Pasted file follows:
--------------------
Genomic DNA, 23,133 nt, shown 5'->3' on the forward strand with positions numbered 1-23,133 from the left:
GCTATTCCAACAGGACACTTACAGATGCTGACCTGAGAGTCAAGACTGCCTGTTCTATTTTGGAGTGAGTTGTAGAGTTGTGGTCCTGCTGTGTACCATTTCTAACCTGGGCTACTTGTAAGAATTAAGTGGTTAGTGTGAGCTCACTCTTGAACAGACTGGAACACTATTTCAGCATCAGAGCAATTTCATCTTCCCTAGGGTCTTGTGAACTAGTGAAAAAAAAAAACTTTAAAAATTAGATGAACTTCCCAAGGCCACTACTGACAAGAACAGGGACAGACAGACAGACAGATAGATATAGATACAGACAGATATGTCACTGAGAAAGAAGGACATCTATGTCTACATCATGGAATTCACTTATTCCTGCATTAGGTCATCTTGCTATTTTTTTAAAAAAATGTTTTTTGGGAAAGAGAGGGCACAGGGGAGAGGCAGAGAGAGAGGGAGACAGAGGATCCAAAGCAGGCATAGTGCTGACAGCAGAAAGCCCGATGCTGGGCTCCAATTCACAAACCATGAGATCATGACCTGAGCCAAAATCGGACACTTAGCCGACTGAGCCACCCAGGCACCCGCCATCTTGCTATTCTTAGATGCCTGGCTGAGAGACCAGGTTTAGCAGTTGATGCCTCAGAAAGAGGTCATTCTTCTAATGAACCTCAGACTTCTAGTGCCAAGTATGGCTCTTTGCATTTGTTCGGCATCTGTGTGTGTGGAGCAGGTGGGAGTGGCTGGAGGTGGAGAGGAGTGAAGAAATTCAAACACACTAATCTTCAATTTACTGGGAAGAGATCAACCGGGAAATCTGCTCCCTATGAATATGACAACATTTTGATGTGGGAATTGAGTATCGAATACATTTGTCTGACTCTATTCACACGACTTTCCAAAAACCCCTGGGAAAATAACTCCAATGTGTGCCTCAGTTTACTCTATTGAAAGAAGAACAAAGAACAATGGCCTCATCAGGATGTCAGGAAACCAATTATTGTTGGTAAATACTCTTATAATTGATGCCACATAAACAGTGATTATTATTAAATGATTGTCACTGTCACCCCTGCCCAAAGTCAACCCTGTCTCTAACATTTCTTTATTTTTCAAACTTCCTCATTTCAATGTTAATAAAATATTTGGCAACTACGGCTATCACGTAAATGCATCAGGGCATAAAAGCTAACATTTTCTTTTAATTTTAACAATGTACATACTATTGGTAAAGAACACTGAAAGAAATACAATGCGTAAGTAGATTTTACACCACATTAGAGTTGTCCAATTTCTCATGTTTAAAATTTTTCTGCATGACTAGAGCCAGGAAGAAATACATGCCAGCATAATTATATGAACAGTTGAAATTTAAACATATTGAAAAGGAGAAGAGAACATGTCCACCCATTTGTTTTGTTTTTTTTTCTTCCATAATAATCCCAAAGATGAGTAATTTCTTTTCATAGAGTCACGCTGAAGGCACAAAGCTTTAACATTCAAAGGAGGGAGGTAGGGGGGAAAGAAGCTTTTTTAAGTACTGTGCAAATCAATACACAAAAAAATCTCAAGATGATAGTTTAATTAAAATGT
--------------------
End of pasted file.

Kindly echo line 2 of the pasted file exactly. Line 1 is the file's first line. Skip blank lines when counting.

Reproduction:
GCTATTCCAACAGGACACTTACAGATGCTGACCTGAGAGTCAAGACTGCCTGTTCTATTTTGGAGTGAGTTGTAGAGTTGTGGTCCTGCTGTGTACCATTTCTAACCTGGGCTACTTGTAAGAATTAAGTGGTTAGTGTGAGCTCACTCTTGAACAGACTGGAACACTATTTCAGCATCAGAGCAATTTCATCTTCCCTAGGGTCTTGTGAACTAGTGAAAAAAAAAAACTTTAAAAATTAGATGAACTTCCCAAGGCCACTACTGACAAGAACAGGGACAGACAGACAGACAGATAGATATAGATACAGACAGATATGTCACTGAGAAAGAAGGACATCTATGTCTACATCATGGAATTCACTTATTCCTGCATTAGGTCATCTTGCTATTTTTTTAAAAAAATGTTTTTTGGGAAAGAGAGGGCACAGGGGAGAGGCAGAGAGAGAGGGAGACAGAGGATCCAAAGCAGGCATAGTGCTGACAGCAGAAAGCCCGATGCTGGGCTCCAATTCACAAACCATGAGATCATGACCTGAGCCAAAATCGGACACTTAGCCGACTGAGCCACCCAGGCACCCGCCATCTTGCTATTCTTAGATGCCTGGCTGAGAGACCAGGTTTAGCAGTTGATGCCTCAGAAAGAGGTCATTCTTCTAATGAACCTCAGACTTCTAGTGCCAAGTATGGCTCTTTGCATTTGTTCGGCATCTGTGTGTGTGGAGCAGGTGGGAGTGGCTGGAGGTGGAGAGGAGTGAAGAAATTCAAACACACTAATCTTCAATTTACTGGGAAGAGATCAACCGGGAAATCTGCTCCCTATGAATATGACAACATTTTGATGTGGGAATTGAGTATCGAATACATTTGTCTGACTCTATTCACACGACTTTCCAAAAACCCCTGGGAAAATAACTCCAATGTGTGCCTCAGTTTACTCTATTGAAAGAAGAACAAAGAACAATGGCCTCATCAGGATGTCAGGAAACCAATTATTGTTGGTAAATACTCTTATAATTGATGCCACATAAACAGTGATTATTATTAAATGATTGTCACTGTCACCCCTGCCCAAAGTCAACCCTGTCTCTAACATTTCTTTATTTTTCAAACTTCCTCATTTCAATGTTAATAAAATATTTGGCAACTACGGCTATCACGTAAATGCATCAGGGCATAAAAGCTAACATTTTCTTTTAATTTTAACAATGTACATACTATTGGTAAAGAACACTGAAAGAAATACAATGCGTAAGTAGATTTTACACCACATTAGAGTTGTCCAATTTCTCATGTTTAAAATTTTTCTGCATGACTAGAGCCAGGAAGAAATACATGCCAGCATAATTATATGAACAGTTGAAATTTAAACATATTGAAAAGGAGAAGAGAACATGTCCACCCATTTGTTTTGTTTTTTTTTCTTCCATAATAATCCCAAAGATGAGTAATTTCTTTTCATAGAGTCACGCTGAAGGCACAAAGCTTTAACATTCAAAGGAGGGAGGTAGGGGGGAAAGAAGCTTTTTTAAGTACTGTGCAAATCAATACACAAAAAAATCTCAAGATGATAGTTTAATTAAAATGT